If the author remembers correctly, Blyth’s interest in taking Becker public was mild to positive, and the firm’s advice was cautious. This was early in the trend and permission of NYSE firms to be publicly owned. Caution and conservatism were still the mood of the day. Becker’s management was clearly not unified as to a course of action to take with respect to increasing and making more permanent the firm’s capital. There was still a lagging concern as to whether securities firms, with the ups and downs of their profits, were desirable publicly owned companies. Being private permitted Becker to continue to innovate and pursue business development programs that required investment without concern for current earnings per share. If the author remembers correctly, nothing further came of the discussions with Blyth.
Halsey, Stuart Merger Possiblity
As reported in the Chicago newspapers in October, 1972, the author was approached by Ernie Kelly, CEO of Halsey, Stuart, about possibly merging the firms. Halsey was owned at the time by Chicago Title & Trust, an old, large, and respected title insurance and trust company in Chicago. Chicago Title was in turn owned by Lincoln National Life, of Ft. Wayne, IN. Chicago Title had purchased the Halsey firm in 1967 from the estate of Harold Stuart for $11.5 million. Halsey was a leading competitive bid, corporate bond syndication-distribution manager, and also had a strong position in municipal bond underwriting. The possibility of a merger was discussed within Becker with selected colleagues. There was the general opinion that the idea had merit, possibly more than going public, at least at this juncture. However, shortly thereafter, Halsey terminated discussions, and in 1973, Chicago Title sold Halsey to Bache.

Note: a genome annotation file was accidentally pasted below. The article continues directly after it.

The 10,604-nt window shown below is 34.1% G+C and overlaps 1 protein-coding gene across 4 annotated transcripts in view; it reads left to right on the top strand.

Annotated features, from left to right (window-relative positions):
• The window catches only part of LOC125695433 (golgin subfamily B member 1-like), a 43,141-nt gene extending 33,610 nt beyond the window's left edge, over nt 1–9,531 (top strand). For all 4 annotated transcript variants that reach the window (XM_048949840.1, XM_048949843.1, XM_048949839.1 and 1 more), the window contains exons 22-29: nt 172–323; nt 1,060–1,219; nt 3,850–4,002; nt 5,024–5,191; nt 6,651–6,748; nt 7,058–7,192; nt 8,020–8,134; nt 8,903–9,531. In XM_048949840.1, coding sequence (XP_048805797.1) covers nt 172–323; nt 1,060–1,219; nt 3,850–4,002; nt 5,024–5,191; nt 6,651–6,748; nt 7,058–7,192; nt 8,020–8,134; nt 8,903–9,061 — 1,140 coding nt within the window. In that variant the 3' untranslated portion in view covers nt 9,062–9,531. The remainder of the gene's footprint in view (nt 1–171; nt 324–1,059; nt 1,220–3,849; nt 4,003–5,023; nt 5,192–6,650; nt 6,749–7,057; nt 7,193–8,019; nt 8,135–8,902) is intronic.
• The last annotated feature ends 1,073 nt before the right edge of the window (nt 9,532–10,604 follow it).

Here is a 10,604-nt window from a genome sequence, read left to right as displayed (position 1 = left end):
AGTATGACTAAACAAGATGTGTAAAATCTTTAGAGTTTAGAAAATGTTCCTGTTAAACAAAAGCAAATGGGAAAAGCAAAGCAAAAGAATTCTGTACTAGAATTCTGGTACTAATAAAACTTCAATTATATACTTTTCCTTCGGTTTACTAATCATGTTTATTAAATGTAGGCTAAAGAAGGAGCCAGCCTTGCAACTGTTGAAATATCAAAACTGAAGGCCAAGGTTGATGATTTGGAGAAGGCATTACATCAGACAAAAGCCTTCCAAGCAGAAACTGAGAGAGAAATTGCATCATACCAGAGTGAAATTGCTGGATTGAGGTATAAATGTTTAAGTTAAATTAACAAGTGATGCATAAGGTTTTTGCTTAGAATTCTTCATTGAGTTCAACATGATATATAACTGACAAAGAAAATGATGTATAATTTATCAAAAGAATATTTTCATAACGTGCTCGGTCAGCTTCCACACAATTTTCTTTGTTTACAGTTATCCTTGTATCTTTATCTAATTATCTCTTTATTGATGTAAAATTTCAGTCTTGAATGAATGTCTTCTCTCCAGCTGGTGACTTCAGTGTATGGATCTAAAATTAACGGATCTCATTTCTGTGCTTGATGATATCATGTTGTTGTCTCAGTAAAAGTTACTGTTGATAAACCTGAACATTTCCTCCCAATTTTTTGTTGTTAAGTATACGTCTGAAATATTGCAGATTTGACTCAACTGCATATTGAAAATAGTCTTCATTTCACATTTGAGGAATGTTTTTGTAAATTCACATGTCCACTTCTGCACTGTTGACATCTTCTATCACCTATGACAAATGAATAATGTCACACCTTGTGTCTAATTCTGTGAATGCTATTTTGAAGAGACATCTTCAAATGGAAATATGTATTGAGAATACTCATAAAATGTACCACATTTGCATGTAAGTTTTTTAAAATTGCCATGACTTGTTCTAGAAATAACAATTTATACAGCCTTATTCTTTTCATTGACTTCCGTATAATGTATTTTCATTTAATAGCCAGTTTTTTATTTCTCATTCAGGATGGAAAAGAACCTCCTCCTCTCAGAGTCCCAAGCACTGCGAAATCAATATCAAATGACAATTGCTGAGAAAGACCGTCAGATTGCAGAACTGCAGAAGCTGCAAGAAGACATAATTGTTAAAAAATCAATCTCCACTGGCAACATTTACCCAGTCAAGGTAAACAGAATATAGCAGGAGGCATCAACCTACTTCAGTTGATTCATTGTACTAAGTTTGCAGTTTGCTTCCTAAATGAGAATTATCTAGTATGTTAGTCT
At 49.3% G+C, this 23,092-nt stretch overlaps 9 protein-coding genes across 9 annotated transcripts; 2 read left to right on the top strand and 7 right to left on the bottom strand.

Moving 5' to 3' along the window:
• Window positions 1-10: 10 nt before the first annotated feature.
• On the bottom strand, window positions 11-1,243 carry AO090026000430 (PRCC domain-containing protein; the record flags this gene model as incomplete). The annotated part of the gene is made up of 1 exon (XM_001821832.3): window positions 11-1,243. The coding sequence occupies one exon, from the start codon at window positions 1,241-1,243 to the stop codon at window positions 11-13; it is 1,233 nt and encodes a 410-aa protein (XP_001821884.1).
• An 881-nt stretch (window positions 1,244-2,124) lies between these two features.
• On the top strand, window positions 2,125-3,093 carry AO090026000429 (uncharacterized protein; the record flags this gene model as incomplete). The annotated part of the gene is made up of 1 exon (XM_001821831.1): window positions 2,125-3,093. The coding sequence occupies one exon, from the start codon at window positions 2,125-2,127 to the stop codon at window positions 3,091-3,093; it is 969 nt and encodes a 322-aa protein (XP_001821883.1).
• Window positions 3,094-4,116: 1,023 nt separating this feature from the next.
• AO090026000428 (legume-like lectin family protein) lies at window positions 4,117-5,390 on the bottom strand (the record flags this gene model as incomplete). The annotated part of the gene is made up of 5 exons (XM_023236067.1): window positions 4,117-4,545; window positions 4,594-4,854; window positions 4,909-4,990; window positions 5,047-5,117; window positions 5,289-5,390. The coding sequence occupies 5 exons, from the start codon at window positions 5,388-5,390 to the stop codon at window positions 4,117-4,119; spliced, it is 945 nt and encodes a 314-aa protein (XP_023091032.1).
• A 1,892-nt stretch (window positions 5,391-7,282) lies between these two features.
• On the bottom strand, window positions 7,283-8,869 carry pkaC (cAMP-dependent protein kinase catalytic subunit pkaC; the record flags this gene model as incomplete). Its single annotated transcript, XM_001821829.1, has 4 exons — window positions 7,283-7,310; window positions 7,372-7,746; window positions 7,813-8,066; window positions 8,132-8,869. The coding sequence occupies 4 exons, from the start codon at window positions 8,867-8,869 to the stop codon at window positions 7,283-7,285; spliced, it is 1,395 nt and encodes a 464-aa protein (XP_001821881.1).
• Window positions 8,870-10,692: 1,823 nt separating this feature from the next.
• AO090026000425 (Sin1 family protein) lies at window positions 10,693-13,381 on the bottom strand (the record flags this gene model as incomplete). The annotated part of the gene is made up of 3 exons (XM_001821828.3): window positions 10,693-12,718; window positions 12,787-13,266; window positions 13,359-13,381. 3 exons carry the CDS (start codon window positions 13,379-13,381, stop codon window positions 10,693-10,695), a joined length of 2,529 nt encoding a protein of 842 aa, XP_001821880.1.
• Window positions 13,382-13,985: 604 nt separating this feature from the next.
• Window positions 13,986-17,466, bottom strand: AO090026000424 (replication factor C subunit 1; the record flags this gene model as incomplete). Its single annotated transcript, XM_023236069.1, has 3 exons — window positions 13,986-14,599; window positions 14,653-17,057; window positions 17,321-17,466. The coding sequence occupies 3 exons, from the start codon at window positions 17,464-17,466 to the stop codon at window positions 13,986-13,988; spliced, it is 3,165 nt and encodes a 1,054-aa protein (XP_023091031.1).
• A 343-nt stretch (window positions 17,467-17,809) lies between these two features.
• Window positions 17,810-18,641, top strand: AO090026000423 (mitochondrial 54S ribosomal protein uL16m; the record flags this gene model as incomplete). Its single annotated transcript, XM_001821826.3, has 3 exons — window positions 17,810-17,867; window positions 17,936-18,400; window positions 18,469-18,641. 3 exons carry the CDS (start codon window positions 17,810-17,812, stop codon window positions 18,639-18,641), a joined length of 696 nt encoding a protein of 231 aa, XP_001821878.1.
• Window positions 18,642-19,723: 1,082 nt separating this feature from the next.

International Investor Idea
Members of the Becker Board were involved in the steady, high level discussions about the possibility of adding more permanent capital from some external source. Among other alternatives was the consideration of obtaining an institutional investment, particularly from an overseas source. The President shared with colleagues the thought that, despite Becker's relatively rapid success in building up its domestic corporate finance business, name recognition, the reputation for professionalism and innovation, and its diversified base of business, these strengths didn't mean too much - at this stage of the firm’s growth - in the world of international finance.